Integrative Cancer Biology Program is Born

The National Cancer Institute launched the Integrative Cancer Biology Program (ICBP) in October 2004, providing a total of $15 million to nine multidisciplinary centers. The goal: to use predictive cancer modeling to better understand how the disease develops and progresses.


“Only high-level computation can handle the explosion of information that we’ve seen in the last ten years as a result of genomics, proteomics and molecular imaging,” says Daniel Gallahan, PhD, associate director of the Division of Cancer Biology at the NCI. “Cancer is such a complex problem that we really have to approach it with all the tools in our arsenal. By modeling how cancer develops from initiation to metastasis, we hope to predict and better understand the cancer process.”


Until now, cancer researchers have used computation only in a fragmented way. “Hard-core modeling hasn’t been addressed in the cancer community,” Gallahan says. “There has been some modeling of cell migration, some statistical analysis of microarrays, and some modeling of risk factors and predictors, but nothing at the level that we’re taking it to with the ICBP.”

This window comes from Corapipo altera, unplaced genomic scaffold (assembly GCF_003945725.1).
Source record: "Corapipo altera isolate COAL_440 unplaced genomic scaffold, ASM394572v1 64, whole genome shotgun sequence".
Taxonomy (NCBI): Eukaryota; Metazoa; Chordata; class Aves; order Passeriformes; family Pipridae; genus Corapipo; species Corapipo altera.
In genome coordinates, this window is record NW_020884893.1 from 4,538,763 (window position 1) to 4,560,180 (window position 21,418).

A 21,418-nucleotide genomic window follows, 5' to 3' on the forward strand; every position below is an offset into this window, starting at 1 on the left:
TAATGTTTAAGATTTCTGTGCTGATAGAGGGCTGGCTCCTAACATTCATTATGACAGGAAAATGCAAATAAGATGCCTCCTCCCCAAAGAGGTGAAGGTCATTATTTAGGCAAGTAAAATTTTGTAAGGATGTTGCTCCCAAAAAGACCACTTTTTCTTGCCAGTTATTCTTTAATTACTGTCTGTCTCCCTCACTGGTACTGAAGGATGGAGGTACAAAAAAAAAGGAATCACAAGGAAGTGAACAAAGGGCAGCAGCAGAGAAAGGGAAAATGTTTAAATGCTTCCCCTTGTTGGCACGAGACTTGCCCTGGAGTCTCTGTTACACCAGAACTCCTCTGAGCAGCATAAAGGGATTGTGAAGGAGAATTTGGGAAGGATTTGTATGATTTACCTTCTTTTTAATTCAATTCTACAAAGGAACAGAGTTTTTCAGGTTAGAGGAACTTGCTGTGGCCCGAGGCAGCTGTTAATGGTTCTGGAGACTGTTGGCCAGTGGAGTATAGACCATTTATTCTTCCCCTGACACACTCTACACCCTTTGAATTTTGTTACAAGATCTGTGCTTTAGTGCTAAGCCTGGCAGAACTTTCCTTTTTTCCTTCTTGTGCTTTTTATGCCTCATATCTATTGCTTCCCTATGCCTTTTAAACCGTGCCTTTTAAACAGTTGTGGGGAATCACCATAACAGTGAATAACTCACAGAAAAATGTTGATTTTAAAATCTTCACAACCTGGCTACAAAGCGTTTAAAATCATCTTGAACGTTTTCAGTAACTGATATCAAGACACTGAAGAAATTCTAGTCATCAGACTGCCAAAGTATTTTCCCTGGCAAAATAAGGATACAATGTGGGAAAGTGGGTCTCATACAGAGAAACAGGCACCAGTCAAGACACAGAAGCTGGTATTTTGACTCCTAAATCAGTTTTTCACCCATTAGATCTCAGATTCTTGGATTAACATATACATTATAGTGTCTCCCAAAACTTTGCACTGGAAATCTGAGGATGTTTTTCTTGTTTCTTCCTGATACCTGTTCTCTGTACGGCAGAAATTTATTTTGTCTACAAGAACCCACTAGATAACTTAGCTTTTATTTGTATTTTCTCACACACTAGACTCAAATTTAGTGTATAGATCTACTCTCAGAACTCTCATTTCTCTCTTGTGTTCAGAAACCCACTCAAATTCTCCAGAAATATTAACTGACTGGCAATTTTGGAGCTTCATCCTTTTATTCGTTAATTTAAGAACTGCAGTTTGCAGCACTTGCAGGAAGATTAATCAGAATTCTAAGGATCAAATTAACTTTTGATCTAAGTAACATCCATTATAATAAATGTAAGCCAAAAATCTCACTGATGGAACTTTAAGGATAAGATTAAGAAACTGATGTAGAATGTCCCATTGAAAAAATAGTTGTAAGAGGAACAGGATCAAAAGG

Making the leap to more complex computation means that the cancer biologists who head up each of the nine centers had to enlist experts from other fields. “All of these grant applications had to include computation on an equal footing with biology,” Gallahan says.


Initially, the projects will be taking the steps necessary to integrate vast amounts of genomic, proteomic, imaging, and other data so that they are usable. Each center will then develop computational methods to make models that address a specific set of biological problems.


The nine centers cover the gamut of the cancer process—from initiation through signaling, DNA repair, tumor progression, invasion, angiogenesis and metastasis. One center, at Harvard, will be doing three-dimensional modeling of the tumor itself.


In principle, the ICBP should first lead to models at each step of the cancer process, but ultimately, Gallahan says, these should become modules that can be integrated. “Once these models are available in a modular way, we would then piece them together and look at how the cell transforms,” he says. “By increasing our understanding of the cancer process, the models will help us identify and design better prevention and treatment strategies.”


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